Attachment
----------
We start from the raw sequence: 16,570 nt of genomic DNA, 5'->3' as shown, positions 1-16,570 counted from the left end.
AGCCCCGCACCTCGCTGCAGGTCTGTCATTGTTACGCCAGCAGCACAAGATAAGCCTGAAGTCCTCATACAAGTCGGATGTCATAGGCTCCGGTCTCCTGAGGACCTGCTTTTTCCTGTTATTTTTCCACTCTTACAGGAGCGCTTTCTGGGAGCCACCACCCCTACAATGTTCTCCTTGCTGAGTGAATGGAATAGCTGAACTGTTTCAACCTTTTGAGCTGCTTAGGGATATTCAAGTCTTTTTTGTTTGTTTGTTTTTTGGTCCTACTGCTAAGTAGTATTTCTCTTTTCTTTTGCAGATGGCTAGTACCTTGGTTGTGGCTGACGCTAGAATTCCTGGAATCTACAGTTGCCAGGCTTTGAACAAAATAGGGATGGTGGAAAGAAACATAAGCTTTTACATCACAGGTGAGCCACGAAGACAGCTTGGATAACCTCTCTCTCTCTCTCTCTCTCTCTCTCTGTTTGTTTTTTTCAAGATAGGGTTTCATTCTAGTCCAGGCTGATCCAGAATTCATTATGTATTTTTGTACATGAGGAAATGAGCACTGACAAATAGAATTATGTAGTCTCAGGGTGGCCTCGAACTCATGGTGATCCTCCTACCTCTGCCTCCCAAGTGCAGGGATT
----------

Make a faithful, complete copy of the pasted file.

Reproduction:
We start from the raw sequence: 16,570 nt of genomic DNA, 5'->3' as shown, positions 1-16,570 counted from the left end.
AGCCCCGCACCTCGCTGCAGGTCTGTCATTGTTACGCCAGCAGCACAAGATAAGCCTGAAGTCCTCATACAAGTCGGATGTCATAGGCTCCGGTCTCCTGAGGACCTGCTTTTTCCTGTTATTTTTCCACTCTTACAGGAGCGCTTTCTGGGAGCCACCACCCCTACAATGTTCTCCTTGCTGAGTGAATGGAATAGCTGAACTGTTTCAACCTTTTGAGCTGCTTAGGGATATTCAAGTCTTTTTTGTTTGTTTGTTTTTTGGTCCTACTGCTAAGTAGTATTTCTCTTTTCTTTTGCAGATGGCTAGTACCTTGGTTGTGGCTGACGCTAGAATTCCTGGAATCTACAGTTGCCAGGCTTTGAACAAAATAGGGATGGTGGAAAGAAACATAAGCTTTTACATCACAGGTGAGCCACGAAGACAGCTTGGATAACCTCTCTCTCTCTCTCTCTCTCTCTCTCTGTTTGTTTTTTTCAAGATAGGGTTTCATTCTAGTCCAGGCTGATCCAGAATTCATTATGTATTTTTGTACATGAGGAAATGAGCACTGACAAATAGAATTATGTAGTCTCAGGGTGGCCTCGAACTCATGGTGATCCTCCTACCTCTGCCTCCCAAGTGCAGGGATT